Peruvian food is considered by many to be among the best in the world, with its inventive use of ingredients and subtle flavours. I’ve visited LIMA Floral in Covent Garden before, so was delighted to sample the Michelin starred cuisine at the very first London branch of LIMA. I had been invited to try the new bottomless brunch, featuring Pisco punches and tasty Peruvian dishes. Arriving at the attractive townhouse, I was struck by the bright blue and orange decor – a place after my own heart!
LIMA is the brainchild of well-known Peruvian chef Virgilio Martinez and his partners, Gabriel and José-Luis Gonzalez, who wanted to bring Peruvian flavours to London. Virgilio’s good friend, Robert Ortiz, is Head Chef at LIMA Fitzrovia and fellow foodie Miriam and I were introduced to him during the meal. One of the nice things about this place is the open-plan kitchen, where you can see all the dishes being prepared. Our bottomless brunch kicked off with some delicious homemade bread and a complimentary appetizer of carrot soup with chicken stock.
As we perused the brunch menu, our friendly waitress explained the brunch concept to us. She had almost lost her voice but soldiered on with a friendly exuberance. The idea is to share a selection of starters, have a main course each and to choose desserts for the table. There’s a nice choice of pisco punches or prosecco for the bottomless brunch too. We loved the Pisco Punch Clasico, a refreshing long drink with pineapple, orange, lemon, clove and prosecco. Apparently, this classic cocktail became famous during the gold-rush years in San Francisco!
Our first starter for the table was a mixed ceviche of tuna, octopus and sea bream with Cuzco corn, heritage tomatoes and traditional tiger’s milk. Cuzco corn, or choclo, is a popular ingredient in Peruvian cooking and makes a great base for this dish. As for tiger’s milk, rest assured that it doesn’t come from tigers! It’s a citrus based marinade believed by some to be an aphrodisiac and a hangover cure and . The ceviche was perhaps my favourite dish on the menu, it was so fresh and bursting with flavour.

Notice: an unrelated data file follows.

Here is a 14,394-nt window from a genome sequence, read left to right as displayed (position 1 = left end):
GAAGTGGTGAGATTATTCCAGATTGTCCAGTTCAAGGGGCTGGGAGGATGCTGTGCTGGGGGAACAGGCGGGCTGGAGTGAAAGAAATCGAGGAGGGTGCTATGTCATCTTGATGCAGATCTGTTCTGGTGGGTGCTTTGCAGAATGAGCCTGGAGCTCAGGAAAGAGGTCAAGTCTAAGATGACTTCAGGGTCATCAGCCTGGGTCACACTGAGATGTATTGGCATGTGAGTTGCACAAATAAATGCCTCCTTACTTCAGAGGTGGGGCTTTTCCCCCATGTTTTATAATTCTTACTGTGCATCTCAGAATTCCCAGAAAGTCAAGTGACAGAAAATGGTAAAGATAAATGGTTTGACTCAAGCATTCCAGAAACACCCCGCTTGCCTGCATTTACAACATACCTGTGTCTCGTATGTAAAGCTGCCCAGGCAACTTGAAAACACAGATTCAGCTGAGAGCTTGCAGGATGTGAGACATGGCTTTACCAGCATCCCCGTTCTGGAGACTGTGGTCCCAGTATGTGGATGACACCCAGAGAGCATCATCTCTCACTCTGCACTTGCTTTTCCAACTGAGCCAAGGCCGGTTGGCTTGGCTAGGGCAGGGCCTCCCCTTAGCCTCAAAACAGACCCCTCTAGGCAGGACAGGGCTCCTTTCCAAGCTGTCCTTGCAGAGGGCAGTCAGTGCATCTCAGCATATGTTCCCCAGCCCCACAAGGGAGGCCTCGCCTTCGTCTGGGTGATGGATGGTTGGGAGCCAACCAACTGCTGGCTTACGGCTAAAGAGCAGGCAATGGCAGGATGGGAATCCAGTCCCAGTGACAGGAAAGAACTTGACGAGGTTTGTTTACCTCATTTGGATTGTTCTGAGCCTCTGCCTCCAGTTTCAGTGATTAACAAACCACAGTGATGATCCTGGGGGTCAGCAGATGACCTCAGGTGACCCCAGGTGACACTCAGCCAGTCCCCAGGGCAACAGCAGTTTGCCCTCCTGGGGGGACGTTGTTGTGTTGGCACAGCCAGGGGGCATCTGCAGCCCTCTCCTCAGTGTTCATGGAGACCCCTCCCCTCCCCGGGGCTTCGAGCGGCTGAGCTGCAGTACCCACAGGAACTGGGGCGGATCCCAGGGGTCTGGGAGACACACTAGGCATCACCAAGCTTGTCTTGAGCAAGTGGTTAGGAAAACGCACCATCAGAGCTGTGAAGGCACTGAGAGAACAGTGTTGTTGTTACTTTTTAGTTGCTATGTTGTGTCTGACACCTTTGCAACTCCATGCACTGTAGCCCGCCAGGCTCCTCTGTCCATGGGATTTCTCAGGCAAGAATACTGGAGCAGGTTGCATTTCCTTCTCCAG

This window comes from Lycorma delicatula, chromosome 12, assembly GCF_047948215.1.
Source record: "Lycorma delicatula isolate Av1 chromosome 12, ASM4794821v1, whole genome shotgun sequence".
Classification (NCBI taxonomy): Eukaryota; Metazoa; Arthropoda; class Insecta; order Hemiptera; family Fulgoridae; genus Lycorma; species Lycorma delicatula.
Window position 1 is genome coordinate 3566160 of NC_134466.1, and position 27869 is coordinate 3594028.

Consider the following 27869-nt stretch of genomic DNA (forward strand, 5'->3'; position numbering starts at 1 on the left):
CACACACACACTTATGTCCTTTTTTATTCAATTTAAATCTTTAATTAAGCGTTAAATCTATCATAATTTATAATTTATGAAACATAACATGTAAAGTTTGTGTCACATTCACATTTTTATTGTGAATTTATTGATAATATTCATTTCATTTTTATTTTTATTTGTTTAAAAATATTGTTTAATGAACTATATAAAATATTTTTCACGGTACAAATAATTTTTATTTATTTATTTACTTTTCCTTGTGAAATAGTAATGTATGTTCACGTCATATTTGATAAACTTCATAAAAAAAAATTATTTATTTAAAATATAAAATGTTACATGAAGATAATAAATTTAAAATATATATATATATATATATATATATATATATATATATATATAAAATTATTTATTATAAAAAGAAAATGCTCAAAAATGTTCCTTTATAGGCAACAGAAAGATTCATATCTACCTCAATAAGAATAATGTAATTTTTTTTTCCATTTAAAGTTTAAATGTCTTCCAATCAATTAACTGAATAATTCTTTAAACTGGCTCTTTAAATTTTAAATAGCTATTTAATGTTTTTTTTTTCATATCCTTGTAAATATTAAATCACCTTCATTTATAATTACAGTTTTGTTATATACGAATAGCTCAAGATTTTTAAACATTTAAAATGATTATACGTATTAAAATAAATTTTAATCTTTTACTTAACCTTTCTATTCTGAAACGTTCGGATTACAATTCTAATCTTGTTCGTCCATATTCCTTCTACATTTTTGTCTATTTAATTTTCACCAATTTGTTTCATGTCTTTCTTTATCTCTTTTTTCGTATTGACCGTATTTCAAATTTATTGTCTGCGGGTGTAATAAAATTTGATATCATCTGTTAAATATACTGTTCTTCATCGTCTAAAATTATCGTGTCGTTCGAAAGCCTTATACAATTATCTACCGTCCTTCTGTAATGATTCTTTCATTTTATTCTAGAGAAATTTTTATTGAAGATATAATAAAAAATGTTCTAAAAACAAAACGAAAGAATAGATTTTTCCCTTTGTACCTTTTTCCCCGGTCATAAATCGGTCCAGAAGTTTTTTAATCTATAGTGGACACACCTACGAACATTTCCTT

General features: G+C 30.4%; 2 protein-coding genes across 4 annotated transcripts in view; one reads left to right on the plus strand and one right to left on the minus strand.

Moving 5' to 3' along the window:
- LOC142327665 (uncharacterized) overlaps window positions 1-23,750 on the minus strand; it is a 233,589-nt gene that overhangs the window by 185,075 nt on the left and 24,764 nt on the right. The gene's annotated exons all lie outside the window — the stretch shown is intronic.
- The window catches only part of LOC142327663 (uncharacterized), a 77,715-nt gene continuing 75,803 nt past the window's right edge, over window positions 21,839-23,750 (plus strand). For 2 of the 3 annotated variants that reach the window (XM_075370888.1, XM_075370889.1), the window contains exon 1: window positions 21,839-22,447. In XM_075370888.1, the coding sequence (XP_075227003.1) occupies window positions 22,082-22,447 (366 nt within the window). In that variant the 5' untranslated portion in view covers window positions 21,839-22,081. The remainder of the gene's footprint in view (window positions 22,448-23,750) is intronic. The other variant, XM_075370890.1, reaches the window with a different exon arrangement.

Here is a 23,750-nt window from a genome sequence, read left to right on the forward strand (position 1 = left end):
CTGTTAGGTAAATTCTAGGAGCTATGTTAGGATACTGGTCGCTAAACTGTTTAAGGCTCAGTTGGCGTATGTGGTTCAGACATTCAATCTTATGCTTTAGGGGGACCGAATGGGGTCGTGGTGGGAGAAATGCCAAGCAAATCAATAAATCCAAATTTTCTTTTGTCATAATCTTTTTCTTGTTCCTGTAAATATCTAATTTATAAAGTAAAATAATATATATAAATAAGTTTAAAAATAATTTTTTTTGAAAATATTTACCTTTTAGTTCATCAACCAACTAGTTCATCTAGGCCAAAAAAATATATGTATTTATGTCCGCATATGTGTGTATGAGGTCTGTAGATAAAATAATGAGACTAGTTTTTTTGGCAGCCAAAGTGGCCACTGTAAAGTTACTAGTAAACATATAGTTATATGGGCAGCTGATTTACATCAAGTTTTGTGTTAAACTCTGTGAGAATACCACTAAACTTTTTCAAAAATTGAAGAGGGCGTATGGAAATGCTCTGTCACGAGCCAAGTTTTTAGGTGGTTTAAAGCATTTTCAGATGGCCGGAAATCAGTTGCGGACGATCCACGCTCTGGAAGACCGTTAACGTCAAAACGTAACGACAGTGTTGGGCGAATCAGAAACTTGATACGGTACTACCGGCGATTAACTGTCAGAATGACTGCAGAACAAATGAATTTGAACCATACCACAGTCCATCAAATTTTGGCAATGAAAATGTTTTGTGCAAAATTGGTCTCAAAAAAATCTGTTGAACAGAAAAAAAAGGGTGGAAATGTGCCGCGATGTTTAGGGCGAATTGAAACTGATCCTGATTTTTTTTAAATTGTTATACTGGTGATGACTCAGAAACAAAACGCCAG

As you can see, each plate was more beautiful than the next – this is LIMA’s famous octopus dish with green lentils and Alfonso olives. It’s not part of the brunch menu but can be ordered in addition. Octopus is sometimes rather chewy but that wasn’t the case here, with every morsel being a delight.
Our next sharing starter was a delicate cobia fish tiradito with yellow tiger’s milk and squid ink tiger’s milk. Cobia fish deserves to be better known as it’s sustainable and high quality enough to be used in sushi and sashimi.
To go with our starters, we enjoyed a Verde punch, a long drink made from celery and pressed cucumber, together with Luna Pisco Torontel – very healthy and delicious to boot! Our final starter was another success – asparagus causa with tree tomato and yellow potato. The consistency of the base is close to mashed potato which I don’t eat, but I tasted the top of the dish and certainly enjoyed that. Tree tomatoes or tamarillos are actually fruits and they give this dish a pleasing sweetness.
For my main, I chose the lamb seco with coriander and pumpkin fritters. It had been slow-cooked in a stew and was beautifully tender – cooked just long enough to retain all its flavour.
With our mains we also enjoyed two sides – a Summer leaf salad of goat’s cheese, pomegranate and fresh fig and a broccoli, apple vinegar, red pepper and almond salad. The crunchy almonds made a really nice contrast with the broccoli.
Miriam’s main course was a very moreish hake a la plancha, cooked on a griddle. It had some interesting ingredients – seaweed and cuzco corn purée.
We finished our bottomless brunch in style with two sharing desserts – Peruvian doughnuts with eucalyptus syrup and Alfajores with dulce de leche ice cream. Alfajores are a traditional butter cookie and if you haven’t yet tried some, then you simply must! As for the doughnuts, I’m not normally a fan but these weren’t oversweet and I polished them off in no time.
LIMA Fitzrovia’s brunch is available at weekends and costs £35 for 6 courses, with a bottomless punch or prosecco option for an additional £20. Very reasonable for the amount but most importantly the quality of the food that we enjoyed.
Are you a fan of Peruvian food? Have you visited Peru?